No Right Turn:  A surprise policy

Social Groups

Facebook: Affordable Housing For All

Facebook: Housing NZ Tenants Forum

Facebook: Tamaki Housing Group- Defend Glen Innes


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Irony of ironies, a National Party 1938 election poster

Irony of ironies, a National Party 1938 election poster

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This blogpost was first published on The Daily Blog on 28 October 2014

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Housing; broken promises, families in cars, and ideological idiocy (Part Rua)

18 October 2014 17 comments

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1949 state house in Taita

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Continued from: Housing; broken promises, families in cars, and ideological idiocy (Part Tahi)

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National’s housing development project: ‘Gateway’ to confusion

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Perhaps nothing better illustrates National’s lack of a coherent housing programme than the ‘circus’ that is their “Gateway” policy. The history of this project has to be seen to be believed. As I reported in November 2012;

October 2010: Gateway Project ON!

On 10 August 2010,  the resignation of  former Labour Pacific Island Affairs Minister, Winnie Laban,  triggered a by-election in the Mana electorate. National stood Hekia Parata, a List MP, as their candidate.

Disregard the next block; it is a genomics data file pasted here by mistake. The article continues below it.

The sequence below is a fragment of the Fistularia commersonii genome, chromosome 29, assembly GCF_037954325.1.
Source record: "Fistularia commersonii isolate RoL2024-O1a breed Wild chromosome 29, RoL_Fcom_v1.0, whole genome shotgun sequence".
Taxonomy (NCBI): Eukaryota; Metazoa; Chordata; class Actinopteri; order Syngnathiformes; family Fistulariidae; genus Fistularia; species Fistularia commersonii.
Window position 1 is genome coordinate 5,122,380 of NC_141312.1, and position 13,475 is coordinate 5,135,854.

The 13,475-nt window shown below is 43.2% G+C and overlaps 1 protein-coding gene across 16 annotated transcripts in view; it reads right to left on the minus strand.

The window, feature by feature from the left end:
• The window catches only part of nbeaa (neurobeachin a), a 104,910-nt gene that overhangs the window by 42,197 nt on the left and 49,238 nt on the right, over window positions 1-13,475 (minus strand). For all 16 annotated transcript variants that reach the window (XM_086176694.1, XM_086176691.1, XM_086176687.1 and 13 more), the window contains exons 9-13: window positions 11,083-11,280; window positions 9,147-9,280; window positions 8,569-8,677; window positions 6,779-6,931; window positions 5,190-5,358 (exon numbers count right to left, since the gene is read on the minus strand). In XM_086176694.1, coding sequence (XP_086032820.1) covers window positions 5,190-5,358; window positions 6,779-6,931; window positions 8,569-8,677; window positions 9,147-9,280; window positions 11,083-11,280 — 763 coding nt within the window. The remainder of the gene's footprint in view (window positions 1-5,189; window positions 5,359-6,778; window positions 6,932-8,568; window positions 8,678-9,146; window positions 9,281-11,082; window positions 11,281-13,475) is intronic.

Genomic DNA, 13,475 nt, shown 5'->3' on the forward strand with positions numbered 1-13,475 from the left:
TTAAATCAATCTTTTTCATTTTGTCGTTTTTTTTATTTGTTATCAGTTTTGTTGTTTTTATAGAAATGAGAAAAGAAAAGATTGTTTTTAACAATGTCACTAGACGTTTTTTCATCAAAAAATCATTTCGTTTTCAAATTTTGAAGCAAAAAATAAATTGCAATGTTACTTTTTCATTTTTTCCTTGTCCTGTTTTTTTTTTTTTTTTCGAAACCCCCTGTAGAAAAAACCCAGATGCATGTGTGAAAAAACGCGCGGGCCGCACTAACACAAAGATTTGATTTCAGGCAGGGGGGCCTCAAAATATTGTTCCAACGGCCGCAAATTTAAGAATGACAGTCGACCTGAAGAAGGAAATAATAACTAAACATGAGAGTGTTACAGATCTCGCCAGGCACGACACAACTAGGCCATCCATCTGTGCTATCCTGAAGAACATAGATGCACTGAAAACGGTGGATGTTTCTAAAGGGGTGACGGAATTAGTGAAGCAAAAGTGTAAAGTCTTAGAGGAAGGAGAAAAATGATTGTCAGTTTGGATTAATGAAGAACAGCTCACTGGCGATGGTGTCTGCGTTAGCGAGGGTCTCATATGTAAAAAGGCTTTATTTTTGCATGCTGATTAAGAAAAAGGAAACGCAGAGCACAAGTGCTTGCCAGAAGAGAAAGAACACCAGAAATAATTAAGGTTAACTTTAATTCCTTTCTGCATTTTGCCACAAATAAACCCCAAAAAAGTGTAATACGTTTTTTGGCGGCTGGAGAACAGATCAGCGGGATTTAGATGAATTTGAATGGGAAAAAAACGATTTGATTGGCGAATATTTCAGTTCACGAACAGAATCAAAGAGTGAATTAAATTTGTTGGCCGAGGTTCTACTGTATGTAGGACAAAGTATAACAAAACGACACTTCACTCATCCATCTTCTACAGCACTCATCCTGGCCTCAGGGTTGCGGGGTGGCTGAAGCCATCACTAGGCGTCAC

As part of National’s campaign to win Mana from Labour, Housing Minister Phil Heatley announced a new housing programme called the “Gateway Housing Assistance“. According to their press release,

Housing Minister Phil Heatley has today launched a new programme which will make it easier for first-time buyers and those on lower incomes to build or purchase their own homes.

Gateway Housing Assistance allows purchasers to build or buy a property but defer payment on the land.

“It is important the Government provides opportunities for people to move into home ownership. Affordable homes schemes such as Gateway is another way we can assist more people into a home of their own,” says Mr Heatley.

“Under Gateway full and final payment for the land can be deferred for up to ten years. This ten year period allows people on lower incomes to concentrate on designing and building, or buying, their homes before they assume the additional burden of paying for the land,” says Mr Heatley.”

It was an election stunt, of course. Much like National’s “sudden interest” in upgrading State housing in the Porirua area.

Three months, the by-election was won by  Kris Faafoi.

May 2012: Gateway Project OFF!

Having lost the 2010 Mana by-election, and as National scrambled to cut  state services; close schools; and scrap any  projects it could get away with (avoiding any public backlash in the process)  the “Gateway Housing Assistanceprogramme became a casualty,

John Key has defended a decision to cancel sales of affordable housing in an Auckland development, saying low interest rates are making it easier for first-time buyers and people on low incomes to afford their own homes.